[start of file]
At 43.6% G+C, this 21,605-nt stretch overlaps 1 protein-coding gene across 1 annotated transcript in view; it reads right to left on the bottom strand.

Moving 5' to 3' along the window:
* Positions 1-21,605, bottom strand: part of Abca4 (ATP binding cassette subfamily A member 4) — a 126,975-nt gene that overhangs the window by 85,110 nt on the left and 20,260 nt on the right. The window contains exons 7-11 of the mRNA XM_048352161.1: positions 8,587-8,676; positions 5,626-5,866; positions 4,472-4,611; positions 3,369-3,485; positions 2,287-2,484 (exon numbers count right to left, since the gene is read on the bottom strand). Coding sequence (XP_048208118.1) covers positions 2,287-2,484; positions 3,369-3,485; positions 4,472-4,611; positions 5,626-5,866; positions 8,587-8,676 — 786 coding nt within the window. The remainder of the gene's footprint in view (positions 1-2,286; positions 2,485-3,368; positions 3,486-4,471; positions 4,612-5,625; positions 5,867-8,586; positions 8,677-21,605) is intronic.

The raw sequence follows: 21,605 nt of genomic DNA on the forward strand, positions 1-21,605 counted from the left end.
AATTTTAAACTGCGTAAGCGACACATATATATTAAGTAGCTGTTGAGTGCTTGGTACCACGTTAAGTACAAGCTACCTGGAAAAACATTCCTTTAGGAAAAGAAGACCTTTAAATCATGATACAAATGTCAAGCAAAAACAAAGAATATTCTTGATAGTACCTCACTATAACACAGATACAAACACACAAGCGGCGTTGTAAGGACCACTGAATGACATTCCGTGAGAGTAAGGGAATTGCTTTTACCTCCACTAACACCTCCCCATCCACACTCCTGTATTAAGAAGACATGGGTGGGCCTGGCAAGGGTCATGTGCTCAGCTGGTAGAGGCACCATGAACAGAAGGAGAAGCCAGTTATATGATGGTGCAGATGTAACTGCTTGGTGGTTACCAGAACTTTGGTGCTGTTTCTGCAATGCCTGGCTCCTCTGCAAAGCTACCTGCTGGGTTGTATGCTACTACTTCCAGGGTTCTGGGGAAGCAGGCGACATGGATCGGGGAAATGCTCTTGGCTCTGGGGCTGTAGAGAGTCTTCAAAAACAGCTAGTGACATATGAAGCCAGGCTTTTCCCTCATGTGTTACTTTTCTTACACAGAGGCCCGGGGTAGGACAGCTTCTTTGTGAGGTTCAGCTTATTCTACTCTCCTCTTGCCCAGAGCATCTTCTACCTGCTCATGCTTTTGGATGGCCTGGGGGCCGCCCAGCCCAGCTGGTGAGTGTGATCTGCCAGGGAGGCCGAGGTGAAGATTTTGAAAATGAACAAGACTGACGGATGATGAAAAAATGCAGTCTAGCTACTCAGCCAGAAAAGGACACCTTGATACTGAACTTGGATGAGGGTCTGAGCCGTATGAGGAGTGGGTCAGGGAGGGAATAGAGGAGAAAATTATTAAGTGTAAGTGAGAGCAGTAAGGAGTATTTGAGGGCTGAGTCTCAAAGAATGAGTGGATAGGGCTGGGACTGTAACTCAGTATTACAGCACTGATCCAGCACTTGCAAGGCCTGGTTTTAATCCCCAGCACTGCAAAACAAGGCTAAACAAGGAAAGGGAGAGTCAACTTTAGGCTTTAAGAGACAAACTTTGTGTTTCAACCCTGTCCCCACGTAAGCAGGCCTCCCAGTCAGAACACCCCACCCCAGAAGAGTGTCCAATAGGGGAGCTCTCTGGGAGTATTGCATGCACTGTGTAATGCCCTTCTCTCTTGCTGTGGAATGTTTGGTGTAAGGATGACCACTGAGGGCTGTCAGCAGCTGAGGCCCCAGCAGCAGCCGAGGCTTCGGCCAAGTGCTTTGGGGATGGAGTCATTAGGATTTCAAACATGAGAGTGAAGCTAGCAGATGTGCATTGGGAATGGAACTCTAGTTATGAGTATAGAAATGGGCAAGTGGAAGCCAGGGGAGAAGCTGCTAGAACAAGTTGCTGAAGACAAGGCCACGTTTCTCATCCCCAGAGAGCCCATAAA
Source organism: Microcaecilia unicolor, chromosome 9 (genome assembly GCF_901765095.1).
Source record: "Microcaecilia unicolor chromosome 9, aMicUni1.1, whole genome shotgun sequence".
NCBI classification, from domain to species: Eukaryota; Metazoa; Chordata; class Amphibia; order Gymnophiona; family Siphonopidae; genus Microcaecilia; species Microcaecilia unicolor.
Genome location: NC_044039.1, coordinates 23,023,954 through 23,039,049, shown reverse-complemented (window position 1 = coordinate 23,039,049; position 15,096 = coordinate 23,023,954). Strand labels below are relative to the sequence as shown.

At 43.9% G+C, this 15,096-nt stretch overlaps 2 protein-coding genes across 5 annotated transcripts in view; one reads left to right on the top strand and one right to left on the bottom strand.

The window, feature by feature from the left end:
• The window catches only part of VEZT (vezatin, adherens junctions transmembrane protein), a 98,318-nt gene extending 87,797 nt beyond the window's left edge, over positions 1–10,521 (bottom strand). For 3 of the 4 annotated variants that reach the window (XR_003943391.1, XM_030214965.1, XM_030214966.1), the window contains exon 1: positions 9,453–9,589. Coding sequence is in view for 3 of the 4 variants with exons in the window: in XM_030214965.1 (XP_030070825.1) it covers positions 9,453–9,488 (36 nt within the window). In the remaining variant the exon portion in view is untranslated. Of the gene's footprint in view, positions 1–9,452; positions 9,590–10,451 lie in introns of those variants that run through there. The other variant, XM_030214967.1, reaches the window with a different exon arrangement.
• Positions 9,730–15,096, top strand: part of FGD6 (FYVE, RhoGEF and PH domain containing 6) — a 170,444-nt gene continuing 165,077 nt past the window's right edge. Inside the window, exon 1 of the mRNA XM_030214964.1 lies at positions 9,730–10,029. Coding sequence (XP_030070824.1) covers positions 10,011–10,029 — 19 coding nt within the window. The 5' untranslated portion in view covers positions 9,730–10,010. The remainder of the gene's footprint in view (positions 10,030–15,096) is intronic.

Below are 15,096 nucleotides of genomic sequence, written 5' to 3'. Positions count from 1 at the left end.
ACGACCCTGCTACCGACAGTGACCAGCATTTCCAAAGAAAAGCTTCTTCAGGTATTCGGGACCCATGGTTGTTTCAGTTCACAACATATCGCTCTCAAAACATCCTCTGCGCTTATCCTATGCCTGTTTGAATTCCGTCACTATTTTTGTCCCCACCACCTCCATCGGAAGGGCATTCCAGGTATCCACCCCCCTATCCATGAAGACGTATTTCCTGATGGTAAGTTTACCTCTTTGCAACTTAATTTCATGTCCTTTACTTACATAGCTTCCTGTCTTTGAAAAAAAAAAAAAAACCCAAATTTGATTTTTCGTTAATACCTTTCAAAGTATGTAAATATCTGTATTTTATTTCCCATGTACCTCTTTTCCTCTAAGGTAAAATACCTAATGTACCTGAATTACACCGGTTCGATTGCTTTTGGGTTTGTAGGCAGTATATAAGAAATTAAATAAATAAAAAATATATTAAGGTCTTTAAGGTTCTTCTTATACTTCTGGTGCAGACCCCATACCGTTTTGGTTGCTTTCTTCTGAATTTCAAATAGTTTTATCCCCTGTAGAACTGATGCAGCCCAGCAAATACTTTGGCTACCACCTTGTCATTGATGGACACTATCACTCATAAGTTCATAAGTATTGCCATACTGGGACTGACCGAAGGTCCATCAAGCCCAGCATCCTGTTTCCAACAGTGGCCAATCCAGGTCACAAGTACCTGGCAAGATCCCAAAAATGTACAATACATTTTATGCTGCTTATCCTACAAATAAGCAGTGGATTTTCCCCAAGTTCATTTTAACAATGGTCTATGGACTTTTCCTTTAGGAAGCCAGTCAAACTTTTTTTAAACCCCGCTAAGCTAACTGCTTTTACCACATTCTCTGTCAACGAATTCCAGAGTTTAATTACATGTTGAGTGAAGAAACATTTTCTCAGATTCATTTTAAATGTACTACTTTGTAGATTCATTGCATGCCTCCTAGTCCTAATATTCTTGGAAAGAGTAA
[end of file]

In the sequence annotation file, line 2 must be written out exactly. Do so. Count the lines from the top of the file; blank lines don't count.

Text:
Moving 5' to 3' along the window: